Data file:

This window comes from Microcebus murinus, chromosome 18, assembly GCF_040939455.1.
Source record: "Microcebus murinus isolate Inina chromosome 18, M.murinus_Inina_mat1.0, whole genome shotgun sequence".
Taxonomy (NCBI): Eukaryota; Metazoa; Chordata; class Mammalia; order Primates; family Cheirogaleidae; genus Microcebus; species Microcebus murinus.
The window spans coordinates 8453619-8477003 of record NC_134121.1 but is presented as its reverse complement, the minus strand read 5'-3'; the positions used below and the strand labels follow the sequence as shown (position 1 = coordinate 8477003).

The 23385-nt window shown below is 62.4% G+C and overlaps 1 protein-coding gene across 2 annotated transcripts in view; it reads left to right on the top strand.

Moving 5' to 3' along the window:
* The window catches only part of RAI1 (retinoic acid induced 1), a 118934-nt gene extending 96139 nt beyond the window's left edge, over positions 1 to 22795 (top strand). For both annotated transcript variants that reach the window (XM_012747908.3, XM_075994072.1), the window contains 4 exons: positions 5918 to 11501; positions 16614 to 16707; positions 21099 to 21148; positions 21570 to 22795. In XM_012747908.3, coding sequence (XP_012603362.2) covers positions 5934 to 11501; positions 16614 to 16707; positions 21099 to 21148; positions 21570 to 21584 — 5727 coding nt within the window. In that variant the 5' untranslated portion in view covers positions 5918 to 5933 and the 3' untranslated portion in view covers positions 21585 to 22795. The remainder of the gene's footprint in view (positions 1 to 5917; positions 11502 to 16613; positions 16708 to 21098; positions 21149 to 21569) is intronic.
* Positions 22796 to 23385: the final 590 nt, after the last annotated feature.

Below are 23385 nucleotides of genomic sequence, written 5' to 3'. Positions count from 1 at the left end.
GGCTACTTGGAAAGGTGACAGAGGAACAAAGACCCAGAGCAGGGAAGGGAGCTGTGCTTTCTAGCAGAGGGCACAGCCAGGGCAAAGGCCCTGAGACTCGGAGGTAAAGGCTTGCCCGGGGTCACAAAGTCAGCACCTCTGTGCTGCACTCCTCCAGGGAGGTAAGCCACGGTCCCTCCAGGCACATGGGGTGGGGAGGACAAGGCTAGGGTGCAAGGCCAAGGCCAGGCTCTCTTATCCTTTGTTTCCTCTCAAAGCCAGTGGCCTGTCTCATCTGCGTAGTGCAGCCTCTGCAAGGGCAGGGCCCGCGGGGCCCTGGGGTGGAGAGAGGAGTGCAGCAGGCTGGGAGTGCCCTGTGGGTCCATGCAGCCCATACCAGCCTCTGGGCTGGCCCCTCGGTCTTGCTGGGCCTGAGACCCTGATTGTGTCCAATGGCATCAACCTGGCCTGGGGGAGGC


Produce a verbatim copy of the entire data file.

This window comes from Microcebus murinus, chromosome 18, assembly GCF_040939455.1.
Source record: "Microcebus murinus isolate Inina chromosome 18, M.murinus_Inina_mat1.0, whole genome shotgun sequence".
Taxonomy (NCBI): Eukaryota; Metazoa; Chordata; class Mammalia; order Primates; family Cheirogaleidae; genus Microcebus; species Microcebus murinus.
The window spans coordinates 8453619-8477003 of record NC_134121.1 but is presented as its reverse complement, the minus strand read 5'-3'; the positions used below and the strand labels follow the sequence as shown (position 1 = coordinate 8477003).

The 23385-nt window shown below is 62.4% G+C and overlaps 1 protein-coding gene across 2 annotated transcripts in view; it reads left to right on the top strand.

Moving 5' to 3' along the window:
* The window catches only part of RAI1 (retinoic acid induced 1), a 118934-nt gene extending 96139 nt beyond the window's left edge, over positions 1 to 22795 (top strand). For both annotated transcript variants that reach the window (XM_012747908.3, XM_075994072.1), the window contains 4 exons: positions 5918 to 11501; positions 16614 to 16707; positions 21099 to 21148; positions 21570 to 22795. In XM_012747908.3, coding sequence (XP_012603362.2) covers positions 5934 to 11501; positions 16614 to 16707; positions 21099 to 21148; positions 21570 to 21584 — 5727 coding nt within the window. In that variant the 5' untranslated portion in view covers positions 5918 to 5933 and the 3' untranslated portion in view covers positions 21585 to 22795. The remainder of the gene's footprint in view (positions 1 to 5917; positions 11502 to 16613; positions 16708 to 21098; positions 21149 to 21569) is intronic.
* Positions 22796 to 23385: the final 590 nt, after the last annotated feature.

Below are 23385 nucleotides of genomic sequence, written 5' to 3'. Positions count from 1 at the left end.
GGCTACTTGGAAAGGTGACAGAGGAACAAAGACCCAGAGCAGGGAAGGGAGCTGTGCTTTCTAGCAGAGGGCACAGCCAGGGCAAAGGCCCTGAGACTCGGAGGTAAAGGCTTGCCCGGGGTCACAAAGTCAGCACCTCTGTGCTGCACTCCTCCAGGGAGGTAAGCCACGGTCCCTCCAGGCACATGGGGTGGGGAGGACAAGGCTAGGGTGCAAGGCCAAGGCCAGGCTCTCTTATCCTTTGTTTCCTCTCAAAGCCAGTGGCCTGTCTCATCTGCGTAGTGCAGCCTCTGCAAGGGCAGGGCCCGCGGGGCCCTGGGGTGGAGAGAGGAGTGCAGCAGGCTGGGAGTGCCCTGTGGGTCCATGCAGCCCATACCAGCCTCTGGGCTGGCCCCTCGGTCTTGCTGGGCCTGAGACCCTGATTGTGTCCAATGGCATCAACCTGGCCTGGGGGAGGC